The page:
Tonight was the annual Ride of Silence, a ride held all over the world on May 20 at 7 pm local time to remember those who have died riding a bike. The Toronto ride has been run since 2009.

Here we are at the starting point, Bloor and Spadina. About 25 riders; a nice mix of newcomers and old hands.

Biking along Bloor.

and then down Yonge.


The ride ended at Nathan Phillips Square, in front of City Hall.

The names of riders killed since 2010 was read out, and then we had a moment of silence.

For the record, a partial list:

Date              Name                       Age  Location
28-Oct-14            ?                        71    Victoria Park and O’Connor
09-Oct-14      Edouard Le Blanc        63    Gatineau Hydro Corridor @ Warden
Aug 1 2014     Immanuel Sinnadurai  17    Sheppard E at Nelson
20-Nov-13      Adrian Dudzicki           23   Sheppard W and Allen
Oct. 16, 2013  Carla Warrilow            25   Dundas and Spadina
Sept 18 2013   Sue Trainor                51  Lakeshore Blvd W near Royal York
April 13 2013   Henry Mejia               37  Kennedy Rd and 401
Nov 23 2012    Tom Samson              35  Lansdowne and Davenport
Nov 7 2012      Mike Rankin               56  University at Richmond
Sept 7 2012     Pete Cram                  29  Queen St W at Dufferin
August 6 2012  Joe Mavec                       St. Clair W at Wychwood
Nov 7 2011      Jenna Morrison         38    Dundas and Sterling
05-Aug-11       Jack Roper                84    Greenwood at Plains
Nov 19 2010    Vicente Sering           55    Spadina and Lakeshore
26-Sep-10       Nigel Gough                28   Lakeshore at Colborne Lodge

A complete list is here:

compiled by the good people at the Advocacy for Respect of Cyclists (ARC) whose website appears to be down right now. (FB page here)

Thanks to everyone who rode tonight.

Update Wayne Scott’s pictures on FB.

Today was the day for the 2.5 hour endurance race. Going into the race, we were standing fourth overall, mainly on the strength of our design report. However, there were some concerns about how the bike would handle the slaloms, speed bumps, and other obstacles on the course.

After the work last night, the suspension on the fork was “locked out” by bonding plates of carbon on both sides. This made the handling of the bike much more predictable under power.

Here the team is standing where the bike was set up for the LeMans style start.

Just before the start. The riders can be seen in the background. They had to grab groceries (a water jug in a bag), load the bike, and belt up before riding off.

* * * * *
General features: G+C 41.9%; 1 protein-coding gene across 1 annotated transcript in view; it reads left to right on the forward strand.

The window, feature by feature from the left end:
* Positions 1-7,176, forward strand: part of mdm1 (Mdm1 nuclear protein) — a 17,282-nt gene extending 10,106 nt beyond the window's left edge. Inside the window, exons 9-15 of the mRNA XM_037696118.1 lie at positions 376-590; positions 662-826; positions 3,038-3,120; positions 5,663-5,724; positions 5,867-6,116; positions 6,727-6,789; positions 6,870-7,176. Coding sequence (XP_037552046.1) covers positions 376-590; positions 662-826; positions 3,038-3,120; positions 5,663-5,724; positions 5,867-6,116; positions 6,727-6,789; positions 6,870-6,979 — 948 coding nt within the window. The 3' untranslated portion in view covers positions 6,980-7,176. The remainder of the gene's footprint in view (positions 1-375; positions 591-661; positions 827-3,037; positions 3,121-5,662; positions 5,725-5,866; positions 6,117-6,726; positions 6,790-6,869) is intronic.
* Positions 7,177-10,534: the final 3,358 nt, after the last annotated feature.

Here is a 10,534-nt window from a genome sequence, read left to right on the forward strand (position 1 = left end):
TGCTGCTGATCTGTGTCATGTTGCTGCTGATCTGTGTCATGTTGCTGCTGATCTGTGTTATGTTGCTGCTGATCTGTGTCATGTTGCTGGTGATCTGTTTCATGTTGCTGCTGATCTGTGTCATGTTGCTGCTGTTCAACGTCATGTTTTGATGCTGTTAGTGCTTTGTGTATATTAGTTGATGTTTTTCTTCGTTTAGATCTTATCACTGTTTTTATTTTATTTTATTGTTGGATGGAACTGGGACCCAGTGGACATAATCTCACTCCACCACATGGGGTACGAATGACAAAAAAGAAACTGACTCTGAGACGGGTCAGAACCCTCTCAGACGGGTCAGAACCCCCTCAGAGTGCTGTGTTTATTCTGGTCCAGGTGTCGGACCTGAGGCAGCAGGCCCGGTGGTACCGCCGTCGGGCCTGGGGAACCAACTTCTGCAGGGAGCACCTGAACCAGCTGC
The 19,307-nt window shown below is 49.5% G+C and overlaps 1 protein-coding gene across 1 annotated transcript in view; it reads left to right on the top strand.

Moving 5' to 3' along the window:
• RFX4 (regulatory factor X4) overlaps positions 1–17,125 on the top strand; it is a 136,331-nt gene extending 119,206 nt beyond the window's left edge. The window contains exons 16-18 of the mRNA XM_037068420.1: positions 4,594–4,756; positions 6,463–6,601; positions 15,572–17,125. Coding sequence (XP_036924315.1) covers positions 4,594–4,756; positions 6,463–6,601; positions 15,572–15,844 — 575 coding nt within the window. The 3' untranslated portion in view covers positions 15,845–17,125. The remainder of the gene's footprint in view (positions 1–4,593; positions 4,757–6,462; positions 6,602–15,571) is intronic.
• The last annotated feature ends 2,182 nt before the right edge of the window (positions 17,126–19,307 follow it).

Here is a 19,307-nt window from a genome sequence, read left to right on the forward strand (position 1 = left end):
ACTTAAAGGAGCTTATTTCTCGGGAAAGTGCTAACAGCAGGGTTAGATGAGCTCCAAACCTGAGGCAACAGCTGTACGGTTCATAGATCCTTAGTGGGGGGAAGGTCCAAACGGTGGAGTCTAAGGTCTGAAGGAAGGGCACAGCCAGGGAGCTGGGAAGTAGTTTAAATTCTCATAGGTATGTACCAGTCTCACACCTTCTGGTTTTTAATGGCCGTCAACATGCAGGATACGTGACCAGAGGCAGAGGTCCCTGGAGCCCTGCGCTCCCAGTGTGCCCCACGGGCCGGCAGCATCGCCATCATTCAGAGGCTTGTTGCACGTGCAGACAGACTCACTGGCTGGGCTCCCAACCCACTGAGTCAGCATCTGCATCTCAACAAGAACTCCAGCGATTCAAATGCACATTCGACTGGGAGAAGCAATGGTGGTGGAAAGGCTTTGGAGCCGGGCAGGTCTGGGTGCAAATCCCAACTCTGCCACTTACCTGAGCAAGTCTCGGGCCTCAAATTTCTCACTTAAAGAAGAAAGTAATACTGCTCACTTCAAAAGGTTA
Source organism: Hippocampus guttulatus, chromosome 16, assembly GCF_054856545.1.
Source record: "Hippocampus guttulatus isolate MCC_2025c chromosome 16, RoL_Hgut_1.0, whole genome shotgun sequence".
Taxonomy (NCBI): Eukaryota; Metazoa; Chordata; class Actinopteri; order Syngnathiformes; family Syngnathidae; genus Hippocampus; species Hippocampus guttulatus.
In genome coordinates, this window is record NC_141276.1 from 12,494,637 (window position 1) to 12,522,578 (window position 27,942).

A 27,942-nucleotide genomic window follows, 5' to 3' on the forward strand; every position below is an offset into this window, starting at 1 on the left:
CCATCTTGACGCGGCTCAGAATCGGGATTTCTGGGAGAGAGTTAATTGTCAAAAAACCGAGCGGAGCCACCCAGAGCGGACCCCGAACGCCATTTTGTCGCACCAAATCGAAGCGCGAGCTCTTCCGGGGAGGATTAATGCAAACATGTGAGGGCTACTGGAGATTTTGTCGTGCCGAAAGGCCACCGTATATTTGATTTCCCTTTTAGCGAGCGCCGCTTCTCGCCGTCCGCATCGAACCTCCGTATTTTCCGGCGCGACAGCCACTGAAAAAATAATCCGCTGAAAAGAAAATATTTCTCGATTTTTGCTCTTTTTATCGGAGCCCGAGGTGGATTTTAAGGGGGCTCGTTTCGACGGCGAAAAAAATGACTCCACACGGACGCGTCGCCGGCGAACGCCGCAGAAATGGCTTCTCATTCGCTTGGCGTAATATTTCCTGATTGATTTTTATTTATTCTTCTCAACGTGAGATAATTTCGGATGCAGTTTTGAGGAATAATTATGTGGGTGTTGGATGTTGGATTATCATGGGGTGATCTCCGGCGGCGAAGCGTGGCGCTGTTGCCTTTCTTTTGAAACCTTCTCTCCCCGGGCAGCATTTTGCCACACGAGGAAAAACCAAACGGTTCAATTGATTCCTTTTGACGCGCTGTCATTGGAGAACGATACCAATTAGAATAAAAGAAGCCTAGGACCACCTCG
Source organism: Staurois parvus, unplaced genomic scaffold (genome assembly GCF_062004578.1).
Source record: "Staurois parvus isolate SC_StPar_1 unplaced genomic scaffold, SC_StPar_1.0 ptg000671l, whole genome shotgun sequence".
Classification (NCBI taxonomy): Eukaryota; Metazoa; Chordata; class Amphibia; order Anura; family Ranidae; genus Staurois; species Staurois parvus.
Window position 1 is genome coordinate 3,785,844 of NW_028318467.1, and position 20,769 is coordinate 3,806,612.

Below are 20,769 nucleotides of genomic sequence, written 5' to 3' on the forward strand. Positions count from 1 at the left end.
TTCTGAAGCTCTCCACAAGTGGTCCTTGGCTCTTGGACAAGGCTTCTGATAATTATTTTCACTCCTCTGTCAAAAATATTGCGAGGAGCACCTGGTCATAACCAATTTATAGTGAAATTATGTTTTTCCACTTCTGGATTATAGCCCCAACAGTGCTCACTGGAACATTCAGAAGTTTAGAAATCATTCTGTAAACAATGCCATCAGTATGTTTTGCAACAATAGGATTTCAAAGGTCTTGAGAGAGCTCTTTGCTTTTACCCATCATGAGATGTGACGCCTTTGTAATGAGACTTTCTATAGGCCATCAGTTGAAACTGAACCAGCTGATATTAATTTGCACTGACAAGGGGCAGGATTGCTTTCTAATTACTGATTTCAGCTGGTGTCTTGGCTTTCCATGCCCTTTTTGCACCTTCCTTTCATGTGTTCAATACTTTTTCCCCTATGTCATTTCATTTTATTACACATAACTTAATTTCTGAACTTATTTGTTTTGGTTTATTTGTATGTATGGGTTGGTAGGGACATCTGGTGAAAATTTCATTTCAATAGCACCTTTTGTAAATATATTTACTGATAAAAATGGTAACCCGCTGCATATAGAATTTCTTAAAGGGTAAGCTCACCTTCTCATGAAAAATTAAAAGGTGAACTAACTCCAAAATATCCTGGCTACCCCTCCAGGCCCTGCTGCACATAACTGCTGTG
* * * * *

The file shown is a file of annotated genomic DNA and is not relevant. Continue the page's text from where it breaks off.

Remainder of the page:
UCF riding without the fairing. This is a nice trike with front suspension.

MS&T looked like the team to beat, establishing a strong lead within the first couple of laps of the race.

Calvin at speed. There were two tufts of hair sticking through helmet vents that looked a bit like devil horns.

Calvin comes in to load or unload groceries.

Akron running strong with just the rear part of the fairing.

Calvin overtaking Alabama’s bamboo trike. In actuality, ‘Bama was several laps up on us.

MS&T’s Leviathan speeding by the pit area.

Rider switch to Sherry.

On this side, you can see some of her road rash and wound dressings. She has PROMISED me that she will go see a doctor as soon as she gets back.

No wounds on this side.

Rose Hulman had intermittent mechanical problems.

I didn’t notice when I took this picture that the rider is holding a crank.

Two other vehicles limping by the judges’ table.

MS&T without the door to get a bit of ventilation.

This bike flatted one of their tiny front tires, and didn’t appear to have spares so they elected to run on the rims. The judges made the rider pick up and lift the bike over the start finish so that the rims would not damage sensor wires.

Akron’s trike broke in half going over the speed bump, so the riders ran with half the bike for the rest of the race to preserve as much of their placing as possible. They had built up a big enough lead that they still finished just out of the top ten for the enduro, and they finished third for the overall event!